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Found 7 results

  1. LordTrilobite

    Hadrosaur Humerus

    The left humerus of a juvenile hadrosaur. Found near Hamilton. The closest formation is Two Medicine formation. The deltopectoral crest seems fairly robust for such a young animal so I'm leaning towards this being Lambeosaurine instead of Saurolophine, which would make it most likely Hypacrosaurus. The shape also fits quite well with a juvenile Hypacrosaurus I have restored some small areas where there were large holes. But I have left the largest area of damage due to it being a little unclear as to how robust or slender that area would have been.
  2. LordTrilobite

    Edmontosaurus Chevron

    Partial chevron of a hadrosaur. Likely Edmontosaurus.
  3. LordTrilobite

    Hadrosaur Humerus

    The right humerus of a subadult hadrosaur. The morphology matches that of saurolophinae. Members of Brachylophosaurini seem to match most closely. Brachylophosaurus canadensis is the closest match. There is some lateromedial crushing that makes the whole deltopectoral crest look more slender.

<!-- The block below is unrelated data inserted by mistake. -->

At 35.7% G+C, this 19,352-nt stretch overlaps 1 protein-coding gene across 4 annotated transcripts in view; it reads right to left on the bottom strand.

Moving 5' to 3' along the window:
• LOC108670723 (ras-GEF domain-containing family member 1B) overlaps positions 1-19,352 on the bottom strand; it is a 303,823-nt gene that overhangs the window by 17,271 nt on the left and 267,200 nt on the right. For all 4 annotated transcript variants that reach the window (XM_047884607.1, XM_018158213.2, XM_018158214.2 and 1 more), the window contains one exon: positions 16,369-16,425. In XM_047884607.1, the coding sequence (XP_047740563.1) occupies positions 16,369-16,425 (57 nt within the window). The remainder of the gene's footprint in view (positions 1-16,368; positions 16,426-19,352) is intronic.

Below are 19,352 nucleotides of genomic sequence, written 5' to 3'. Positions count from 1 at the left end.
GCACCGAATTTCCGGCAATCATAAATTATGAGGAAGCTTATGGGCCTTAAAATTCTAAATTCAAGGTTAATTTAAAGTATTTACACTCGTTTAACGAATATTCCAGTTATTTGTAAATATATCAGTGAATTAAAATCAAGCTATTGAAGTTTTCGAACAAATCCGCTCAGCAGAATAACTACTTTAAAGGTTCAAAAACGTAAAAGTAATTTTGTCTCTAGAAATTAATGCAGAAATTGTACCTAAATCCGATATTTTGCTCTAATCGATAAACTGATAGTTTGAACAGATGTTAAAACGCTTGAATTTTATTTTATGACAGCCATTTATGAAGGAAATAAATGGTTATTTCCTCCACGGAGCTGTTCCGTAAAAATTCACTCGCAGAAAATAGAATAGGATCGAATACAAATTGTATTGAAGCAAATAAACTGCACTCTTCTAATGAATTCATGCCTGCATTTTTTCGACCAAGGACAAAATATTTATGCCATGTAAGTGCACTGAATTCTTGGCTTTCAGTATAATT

4. LordTrilobite

    Hadrosaur Coracoid

    Left coracoid of a medium sized hadrosaur from the Judith River formation. Both lambeosaurine and saurolophine hadrosaurs are present in the Judith River formation. This coracoid is consistent with the morphology of saurolophine hadrosaurs. The closest match is Brachylophosaurus canadensis.
  5. LordTrilobite

    Edmontosaurus annectens Dentary

    From the album: Reptile Fossils

    Edmontosaurus annectens (Marsh, 1892) Jaw fragment of a juvenile Edmontosaurus. Location: Hell Creek Formation, South Dakota, USA Age: Maastrichtian, Upper Cretaceous

    © &copy Olof Moleman

  6. LordTrilobite

    Edmontosaurus annectens Chervon

    From the album: Reptile Fossils

    Edmontosaurus annectens (Marsh, 1892) Chevron of an Edmontosaurus. Location: Hell Creek Formation, South Dakota, USA Age: Maastrichtian, Upper Cretaceous

    © &copy Olof Moleman

  7. Has anybody figured out the exact systematic placement of Stephanosaurus marginatus? As far as I can recall, the holotype of S. marginatus (CMN 419) consists of bones of the forelimb and the foot as well as fragments of neck vertebrae, teeth, and ribs (disassociated bones cataloged under CMN 419 [including a theropod ischium] were provisionally referred to T. marginatus by Lambe 1902, but were later referred to Lambeosaurus by Gilmore 1924). The two editions of the Dinosauria list Stephanosaurus and its type species as a nomen dubium (probably based on the assessment of Stephanosaurus as gen.
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